"We find it utterly incomprehensible that Minister Plibersek has rejected thousands of scientific reports including the IPCC and hundreds of reports by her own department. The science is clear." — ECoCeQ President, Christine Carlise

The Environment Council of Central Queensland is taking Environment Minister Tanya Plibersek to the Federal Court in landmark climate litigation to protect Australia’s living wonders from new coal and gas.

The litigation is challenging two decisions made by Minister Plibersek in May 2023. In these decisions, she refused to register the climate impacts of three proposed coal mine expansions on thousands of Australia’s living wonders.

These are the first court challenges to a coal or gas decision made by Australia’s current Environment Minister.

What were the Minister's decisions?

In legal terms, the Minister decided the climate harms identified in thousands of pages of evidence put before her should not change the risk assessment carried out by the previous government for the particular mines.

She decided these climate harms are not relevant under the EPBC Act to her risk assessment of three proposed mines:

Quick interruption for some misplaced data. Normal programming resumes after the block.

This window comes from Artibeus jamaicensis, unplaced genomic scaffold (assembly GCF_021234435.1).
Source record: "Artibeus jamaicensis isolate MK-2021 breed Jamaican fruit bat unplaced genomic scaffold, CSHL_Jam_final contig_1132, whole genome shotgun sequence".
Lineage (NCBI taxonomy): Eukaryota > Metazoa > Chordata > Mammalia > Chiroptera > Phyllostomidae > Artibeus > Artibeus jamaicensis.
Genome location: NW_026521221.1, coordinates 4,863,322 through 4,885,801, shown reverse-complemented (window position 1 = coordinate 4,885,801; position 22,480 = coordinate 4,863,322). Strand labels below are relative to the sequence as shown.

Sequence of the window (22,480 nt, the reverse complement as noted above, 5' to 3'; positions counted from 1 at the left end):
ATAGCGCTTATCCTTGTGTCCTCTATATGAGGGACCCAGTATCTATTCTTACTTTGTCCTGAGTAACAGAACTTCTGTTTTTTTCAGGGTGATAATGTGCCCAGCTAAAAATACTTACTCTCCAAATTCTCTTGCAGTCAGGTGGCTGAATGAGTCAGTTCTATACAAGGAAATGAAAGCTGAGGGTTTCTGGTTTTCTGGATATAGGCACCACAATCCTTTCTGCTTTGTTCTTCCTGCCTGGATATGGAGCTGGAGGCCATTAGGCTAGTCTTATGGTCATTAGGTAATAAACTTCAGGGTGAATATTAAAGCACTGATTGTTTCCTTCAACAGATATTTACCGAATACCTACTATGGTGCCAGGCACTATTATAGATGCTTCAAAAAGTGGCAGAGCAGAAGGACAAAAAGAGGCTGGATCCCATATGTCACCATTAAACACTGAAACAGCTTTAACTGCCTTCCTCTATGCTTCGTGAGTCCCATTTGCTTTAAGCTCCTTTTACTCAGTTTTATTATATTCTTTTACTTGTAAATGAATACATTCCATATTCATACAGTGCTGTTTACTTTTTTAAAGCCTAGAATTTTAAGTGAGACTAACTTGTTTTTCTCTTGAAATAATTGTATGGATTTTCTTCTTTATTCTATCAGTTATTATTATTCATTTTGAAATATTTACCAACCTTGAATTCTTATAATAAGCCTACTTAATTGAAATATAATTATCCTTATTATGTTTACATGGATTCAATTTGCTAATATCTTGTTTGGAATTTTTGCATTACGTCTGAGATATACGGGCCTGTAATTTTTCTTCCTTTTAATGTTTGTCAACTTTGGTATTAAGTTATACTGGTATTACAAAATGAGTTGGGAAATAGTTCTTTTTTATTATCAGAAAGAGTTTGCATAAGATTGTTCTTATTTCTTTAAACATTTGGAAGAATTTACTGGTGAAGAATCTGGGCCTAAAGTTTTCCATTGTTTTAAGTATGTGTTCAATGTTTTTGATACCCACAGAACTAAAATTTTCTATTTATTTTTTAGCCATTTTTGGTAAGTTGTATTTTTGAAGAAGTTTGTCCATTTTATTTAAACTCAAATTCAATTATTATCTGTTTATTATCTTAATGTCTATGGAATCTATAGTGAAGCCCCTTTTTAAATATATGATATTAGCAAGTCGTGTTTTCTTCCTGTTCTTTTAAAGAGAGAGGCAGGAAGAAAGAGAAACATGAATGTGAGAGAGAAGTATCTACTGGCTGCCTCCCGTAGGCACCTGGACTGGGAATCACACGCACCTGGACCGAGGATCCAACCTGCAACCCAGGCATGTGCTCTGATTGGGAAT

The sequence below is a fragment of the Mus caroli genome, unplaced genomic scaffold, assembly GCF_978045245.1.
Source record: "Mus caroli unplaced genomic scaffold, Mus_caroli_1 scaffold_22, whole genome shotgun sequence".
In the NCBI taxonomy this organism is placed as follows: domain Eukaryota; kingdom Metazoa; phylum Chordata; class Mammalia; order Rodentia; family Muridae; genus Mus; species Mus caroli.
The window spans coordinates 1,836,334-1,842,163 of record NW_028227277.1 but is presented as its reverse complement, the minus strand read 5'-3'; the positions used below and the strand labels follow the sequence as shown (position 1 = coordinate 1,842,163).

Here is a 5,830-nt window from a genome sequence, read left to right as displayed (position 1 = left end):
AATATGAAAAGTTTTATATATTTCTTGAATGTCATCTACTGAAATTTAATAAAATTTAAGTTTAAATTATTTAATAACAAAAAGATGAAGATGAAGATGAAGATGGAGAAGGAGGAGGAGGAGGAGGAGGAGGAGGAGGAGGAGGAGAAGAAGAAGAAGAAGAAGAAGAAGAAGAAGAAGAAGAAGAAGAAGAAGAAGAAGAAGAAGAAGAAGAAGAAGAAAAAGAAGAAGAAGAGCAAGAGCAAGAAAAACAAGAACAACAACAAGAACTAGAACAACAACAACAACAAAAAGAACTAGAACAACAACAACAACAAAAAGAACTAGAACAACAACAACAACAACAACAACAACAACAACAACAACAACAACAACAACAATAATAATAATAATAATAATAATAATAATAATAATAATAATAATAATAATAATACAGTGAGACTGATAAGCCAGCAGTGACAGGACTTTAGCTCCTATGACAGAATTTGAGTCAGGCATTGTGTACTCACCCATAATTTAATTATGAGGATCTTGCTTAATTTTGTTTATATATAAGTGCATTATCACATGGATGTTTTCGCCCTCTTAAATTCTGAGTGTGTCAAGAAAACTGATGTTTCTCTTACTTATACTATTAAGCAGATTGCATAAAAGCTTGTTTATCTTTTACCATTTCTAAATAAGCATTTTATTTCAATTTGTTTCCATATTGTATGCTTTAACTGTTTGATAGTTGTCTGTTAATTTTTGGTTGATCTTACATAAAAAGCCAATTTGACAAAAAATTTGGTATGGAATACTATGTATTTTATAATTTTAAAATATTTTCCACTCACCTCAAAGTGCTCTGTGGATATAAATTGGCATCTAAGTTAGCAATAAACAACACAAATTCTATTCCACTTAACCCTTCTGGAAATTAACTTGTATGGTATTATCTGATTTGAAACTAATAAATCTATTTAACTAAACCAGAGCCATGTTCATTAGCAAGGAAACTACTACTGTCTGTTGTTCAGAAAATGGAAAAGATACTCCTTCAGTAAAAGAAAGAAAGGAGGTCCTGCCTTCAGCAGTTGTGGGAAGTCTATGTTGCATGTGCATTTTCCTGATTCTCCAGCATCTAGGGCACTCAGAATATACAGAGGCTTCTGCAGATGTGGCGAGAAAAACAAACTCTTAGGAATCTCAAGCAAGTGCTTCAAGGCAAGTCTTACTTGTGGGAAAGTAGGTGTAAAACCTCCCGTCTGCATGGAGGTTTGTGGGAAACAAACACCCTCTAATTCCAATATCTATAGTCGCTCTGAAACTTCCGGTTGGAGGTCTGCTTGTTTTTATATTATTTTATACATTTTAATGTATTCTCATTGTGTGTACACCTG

• MACH Energy’s Mount Pleasant Coal Mine in the Upper Hunter Valley
  • Whitehaven’s Narrabri Coal Mine in northwestern NSW
  • Idemitsu Australia’s Ensham Coal Mine in Queensland’s Bowen Basin.

At the same time as these decisions were made, the Minister also proposed to approve the Labor government’s first coal mine – the new Isaac River mine in Queensland’s Bowen Basin (which was not subject to the Living Wonders legal intervention).

Why do these decisions matter?

The Environment Protection and Biodiversity Conservation Act (EPBC Act) is the central piece of Australia’s environmental protection framework.

Among other things, the EPBC Act gives the minister a vital responsibility: the fate of nationally significant places, ecosystems, plants and wildlife.

Under the EPBC Act, the minister must safeguard animal and plant species at risk of extinction, as well as places of deep significance for First Nations people, World Heritage sites, National Parks, the Great Barrier Reef Marine Park, internationally significant wetlands and marine environments.

These places, species and ecological communities are called ‘Matters of National Environmental Significance’ under the Act.

As part of this safeguarding process, the Minister is required by the EPBC Act to make a decision about what the adverse impacts or likely adverse impacts of a particular proposal (including fossil fuel proposals) might be on any and all Matters of National Environmental Significance. Where the Minister decides that a proposal has, will or is likely to have an adverse impact, the EPBC Act requires that Matter be listed as a ‘controlling provision’ for the proposal.